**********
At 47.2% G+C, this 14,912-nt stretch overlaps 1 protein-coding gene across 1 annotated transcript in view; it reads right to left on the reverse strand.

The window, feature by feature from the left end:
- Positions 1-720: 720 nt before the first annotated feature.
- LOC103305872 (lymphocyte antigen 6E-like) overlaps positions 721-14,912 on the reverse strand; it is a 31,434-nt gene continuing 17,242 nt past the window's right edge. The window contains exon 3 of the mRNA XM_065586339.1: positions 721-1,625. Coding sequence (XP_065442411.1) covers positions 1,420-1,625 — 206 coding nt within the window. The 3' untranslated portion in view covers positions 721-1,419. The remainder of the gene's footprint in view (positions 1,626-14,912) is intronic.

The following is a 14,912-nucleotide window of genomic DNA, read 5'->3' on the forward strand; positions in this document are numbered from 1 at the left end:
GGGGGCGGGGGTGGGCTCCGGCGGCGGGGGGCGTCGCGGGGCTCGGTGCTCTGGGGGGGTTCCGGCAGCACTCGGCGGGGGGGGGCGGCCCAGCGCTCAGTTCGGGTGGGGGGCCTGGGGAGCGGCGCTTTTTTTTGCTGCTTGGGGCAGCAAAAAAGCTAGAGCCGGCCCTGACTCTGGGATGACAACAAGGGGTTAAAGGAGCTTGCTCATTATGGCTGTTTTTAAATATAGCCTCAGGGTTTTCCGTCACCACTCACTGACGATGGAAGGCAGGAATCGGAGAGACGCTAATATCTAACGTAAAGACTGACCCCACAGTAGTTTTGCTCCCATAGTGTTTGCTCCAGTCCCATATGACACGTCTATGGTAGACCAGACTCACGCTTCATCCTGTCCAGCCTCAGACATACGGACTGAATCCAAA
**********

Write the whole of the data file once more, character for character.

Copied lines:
At 47.2% G+C, this 14,912-nt stretch overlaps 1 protein-coding gene across 1 annotated transcript in view; it reads right to left on the reverse strand.

The window, feature by feature from the left end:
- Positions 1-720: 720 nt before the first annotated feature.
- LOC103305872 (lymphocyte antigen 6E-like) overlaps positions 721-14,912 on the reverse strand; it is a 31,434-nt gene continuing 17,242 nt past the window's right edge. The window contains exon 3 of the mRNA XM_065586339.1: positions 721-1,625. Coding sequence (XP_065442411.1) covers positions 1,420-1,625 — 206 coding nt within the window. The 3' untranslated portion in view covers positions 721-1,419. The remainder of the gene's footprint in view (positions 1,626-14,912) is intronic.

The following is a 14,912-nucleotide window of genomic DNA, read 5'->3' on the forward strand; positions in this document are numbered from 1 at the left end:
GGGGGCGGGGGTGGGCTCCGGCGGCGGGGGGCGTCGCGGGGCTCGGTGCTCTGGGGGGGTTCCGGCAGCACTCGGCGGGGGGGGGCGGCCCAGCGCTCAGTTCGGGTGGGGGGCCTGGGGAGCGGCGCTTTTTTTTGCTGCTTGGGGCAGCAAAAAAGCTAGAGCCGGCCCTGACTCTGGGATGACAACAAGGGGTTAAAGGAGCTTGCTCATTATGGCTGTTTTTAAATATAGCCTCAGGGTTTTCCGTCACCACTCACTGACGATGGAAGGCAGGAATCGGAGAGACGCTAATATCTAACGTAAAGACTGACCCCACAGTAGTTTTGCTCCCATAGTGTTTGCTCCAGTCCCATATGACACGTCTATGGTAGACCAGACTCACGCTTCATCCTGTCCAGCCTCAGACATACGGACTGAATCCAAA